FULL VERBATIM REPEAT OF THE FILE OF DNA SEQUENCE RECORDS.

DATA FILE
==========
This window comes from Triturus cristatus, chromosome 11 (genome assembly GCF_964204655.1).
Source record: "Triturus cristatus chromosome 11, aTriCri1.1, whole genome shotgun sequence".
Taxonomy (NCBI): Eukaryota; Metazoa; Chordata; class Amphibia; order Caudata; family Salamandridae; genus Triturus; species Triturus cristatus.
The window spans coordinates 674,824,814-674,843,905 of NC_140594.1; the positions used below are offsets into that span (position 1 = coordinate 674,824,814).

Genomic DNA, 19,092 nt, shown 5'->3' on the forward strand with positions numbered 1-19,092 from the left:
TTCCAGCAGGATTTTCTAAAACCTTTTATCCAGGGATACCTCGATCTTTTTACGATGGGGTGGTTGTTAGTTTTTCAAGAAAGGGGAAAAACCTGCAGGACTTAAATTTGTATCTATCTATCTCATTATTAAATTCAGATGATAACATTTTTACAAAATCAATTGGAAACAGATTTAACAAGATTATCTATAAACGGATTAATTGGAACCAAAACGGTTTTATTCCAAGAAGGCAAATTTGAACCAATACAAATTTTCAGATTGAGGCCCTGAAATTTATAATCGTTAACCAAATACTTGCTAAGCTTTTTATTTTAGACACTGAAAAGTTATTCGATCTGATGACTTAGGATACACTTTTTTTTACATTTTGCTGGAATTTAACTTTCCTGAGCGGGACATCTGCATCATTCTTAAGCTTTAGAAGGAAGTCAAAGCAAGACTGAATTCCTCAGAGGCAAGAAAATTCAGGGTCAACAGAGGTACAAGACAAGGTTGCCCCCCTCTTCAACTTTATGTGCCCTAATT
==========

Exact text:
This window comes from Triturus cristatus, chromosome 11 (genome assembly GCF_964204655.1).
Source record: "Triturus cristatus chromosome 11, aTriCri1.1, whole genome shotgun sequence".
Taxonomy (NCBI): Eukaryota; Metazoa; Chordata; class Amphibia; order Caudata; family Salamandridae; genus Triturus; species Triturus cristatus.
The window spans coordinates 674,824,814-674,843,905 of NC_140594.1; the positions used below are offsets into that span (position 1 = coordinate 674,824,814).

Genomic DNA, 19,092 nt, shown 5'->3' on the forward strand with positions numbered 1-19,092 from the left:
TTCCAGCAGGATTTTCTAAAACCTTTTATCCAGGGATACCTCGATCTTTTTACGATGGGGTGGTTGTTAGTTTTTCAAGAAAGGGGAAAAACCTGCAGGACTTAAATTTGTATCTATCTATCTCATTATTAAATTCAGATGATAACATTTTTACAAAATCAATTGGAAACAGATTTAACAAGATTATCTATAAACGGATTAATTGGAACCAAAACGGTTTTATTCCAAGAAGGCAAATTTGAACCAATACAAATTTTCAGATTGAGGCCCTGAAATTTATAATCGTTAACCAAATACTTGCTAAGCTTTTTATTTTAGACACTGAAAAGTTATTCGATCTGATGACTTAGGATACACTTTTTTTTACATTTTGCTGGAATTTAACTTTCCTGAGCGGGACATCTGCATCATTCTTAAGCTTTAGAAGGAAGTCAAAGCAAGACTGAATTCCTCAGAGGCAAGAAAATTCAGGGTCAACAGAGGTACAAGACAAGGTTGCCCCCCTCTTCAACTTTATGTGCCCTAATT